On May 30, Sims spoke to Marrisett saying "I see you are wearing one of those buttons." Marrisett replied that he was, and added "I have an extra one, Joe, if you want one." Sims said that he "wasn't wearing the damn thing."
Then, on June 2, as Marrisett was about to start work, production manager Heikes said, "* * * I don't know if there is any use for you to start work, in other words you are fired." Marrisett said "Fired? What is the reason? * * * Is that over the Union?" Heikes answered, "That is exactly right." Heikes then turned to Richards and said "I guess you needn't turn yours on either. You are fired." When Richards asked if it were "over the same thing," Heikes answered in the affirmative.
We have quoted testimony as to the circumstances under which employees other than McGregor, Marrisett, Richards and Wells were terminated. Although the order of the Board is no longer contested as to such other employees, we cannot consider the issues left in the case in a vacuum. Pertinent is our statement in Sunshine Biscuits, Inc. v. National Labor Relations Board, 7 Cir., 274 F.2d 738, 741: "We do not think the evidence relating to * * * discharge can properly be considered in a vacuum, separate and apart from that relating to petitioner's anti-union attitude. * * *"
This is not the kind of case about which employers sometimes complain charging that the Board considers all witnesses on one side as worthy of credence while disbelieving all witnesses on the other. Here, the Board dismissed the complaint as to Robert Stevens, George West and Dallas West. The Board reversed the Trial Examiner's conclusion that Cecil Barnes and Wilbur Montavon had been discriminatorily discharged. The Board reversed the finding of the Trial Examiner with respect to the recommended reinstatement of Cummings, Woodrum, Montavan and Siefkin, concluding that each had been offered reinstatement to substantially equivalent employment.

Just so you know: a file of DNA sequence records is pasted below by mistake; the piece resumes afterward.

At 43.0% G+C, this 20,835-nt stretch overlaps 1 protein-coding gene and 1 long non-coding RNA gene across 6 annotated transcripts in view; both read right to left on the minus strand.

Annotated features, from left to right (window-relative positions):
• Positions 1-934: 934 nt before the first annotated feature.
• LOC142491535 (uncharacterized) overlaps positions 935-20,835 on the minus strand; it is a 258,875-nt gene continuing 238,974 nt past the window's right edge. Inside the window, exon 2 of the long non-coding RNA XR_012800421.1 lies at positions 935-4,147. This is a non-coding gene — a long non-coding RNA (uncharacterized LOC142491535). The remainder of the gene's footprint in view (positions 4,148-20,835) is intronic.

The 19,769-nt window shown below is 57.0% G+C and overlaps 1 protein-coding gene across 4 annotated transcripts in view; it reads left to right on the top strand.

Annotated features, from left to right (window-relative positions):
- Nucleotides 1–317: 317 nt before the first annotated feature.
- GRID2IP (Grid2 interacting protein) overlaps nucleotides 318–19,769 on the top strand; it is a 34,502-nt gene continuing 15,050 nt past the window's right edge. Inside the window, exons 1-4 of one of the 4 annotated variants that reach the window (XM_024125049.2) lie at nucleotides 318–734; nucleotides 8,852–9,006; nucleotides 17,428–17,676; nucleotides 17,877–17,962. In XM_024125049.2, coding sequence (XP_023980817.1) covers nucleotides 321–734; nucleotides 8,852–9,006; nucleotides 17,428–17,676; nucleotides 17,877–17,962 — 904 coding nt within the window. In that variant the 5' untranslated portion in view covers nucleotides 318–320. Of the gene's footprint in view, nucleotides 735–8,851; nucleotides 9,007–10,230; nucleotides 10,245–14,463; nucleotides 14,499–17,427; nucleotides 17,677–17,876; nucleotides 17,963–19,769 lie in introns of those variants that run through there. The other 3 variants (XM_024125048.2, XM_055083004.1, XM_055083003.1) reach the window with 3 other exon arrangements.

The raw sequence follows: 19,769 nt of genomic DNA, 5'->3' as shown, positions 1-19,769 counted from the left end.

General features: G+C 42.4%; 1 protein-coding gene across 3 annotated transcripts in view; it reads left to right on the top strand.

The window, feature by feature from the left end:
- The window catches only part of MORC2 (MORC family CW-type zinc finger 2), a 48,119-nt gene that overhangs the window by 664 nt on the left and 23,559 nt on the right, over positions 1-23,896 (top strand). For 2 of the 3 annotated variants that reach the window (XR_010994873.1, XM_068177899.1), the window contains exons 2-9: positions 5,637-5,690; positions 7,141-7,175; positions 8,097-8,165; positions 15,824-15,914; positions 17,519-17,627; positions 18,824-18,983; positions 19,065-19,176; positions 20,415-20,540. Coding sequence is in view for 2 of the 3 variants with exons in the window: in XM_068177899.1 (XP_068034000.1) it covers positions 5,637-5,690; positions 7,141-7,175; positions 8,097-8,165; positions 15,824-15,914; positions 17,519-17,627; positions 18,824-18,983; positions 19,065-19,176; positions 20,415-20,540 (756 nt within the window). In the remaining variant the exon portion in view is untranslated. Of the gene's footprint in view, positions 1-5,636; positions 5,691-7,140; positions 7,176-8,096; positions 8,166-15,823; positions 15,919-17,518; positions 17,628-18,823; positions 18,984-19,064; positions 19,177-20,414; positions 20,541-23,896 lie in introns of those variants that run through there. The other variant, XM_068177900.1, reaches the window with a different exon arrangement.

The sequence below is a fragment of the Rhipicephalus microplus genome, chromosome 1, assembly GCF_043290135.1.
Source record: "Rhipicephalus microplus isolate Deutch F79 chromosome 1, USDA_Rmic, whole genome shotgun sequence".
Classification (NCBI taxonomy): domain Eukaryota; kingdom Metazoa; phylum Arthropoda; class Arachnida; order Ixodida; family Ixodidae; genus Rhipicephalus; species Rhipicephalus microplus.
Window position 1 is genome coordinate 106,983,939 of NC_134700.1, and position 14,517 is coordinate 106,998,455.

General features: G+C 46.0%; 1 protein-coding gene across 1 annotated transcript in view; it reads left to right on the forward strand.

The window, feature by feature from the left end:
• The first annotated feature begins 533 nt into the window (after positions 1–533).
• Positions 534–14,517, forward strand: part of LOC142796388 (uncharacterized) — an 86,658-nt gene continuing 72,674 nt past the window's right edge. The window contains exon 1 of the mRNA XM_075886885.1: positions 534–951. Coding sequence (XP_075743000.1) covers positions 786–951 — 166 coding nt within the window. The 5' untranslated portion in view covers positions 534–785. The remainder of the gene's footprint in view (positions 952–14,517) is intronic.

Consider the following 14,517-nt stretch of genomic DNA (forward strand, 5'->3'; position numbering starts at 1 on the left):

Under the rights guaranteed by Section 7 of the Act, employees were entitled to wear union buttons as part of a concerted activity to assist the union. Republic Aviation Corp. v. National Labor Relations Board, 324 U.S. 793, 801-803, 65 S. Ct. 982, 89 L. Ed. 1372; National Labor Relations Board v. Essex Wire Corporation, 9 Cir., 245 F.2d 589, 593.
There is, of course, some limitation on this right. This Court, in Caterpillar Tractor Co. v. National Labor Relations Board, 7 Cir., 230 F.2d 357, 359, said that an employer's right to prohibit such organizational activity "* * * is limited to the restriction of activities which disrupt, or tend to disrupt, production and to break down employee discipline, and does not include restriction of passive inoffensive advertisement of organizational aims and interests, i. e., the wearing of advertising insignia and buttons, which in no way interferes with discipline or efficient production.1 * * *"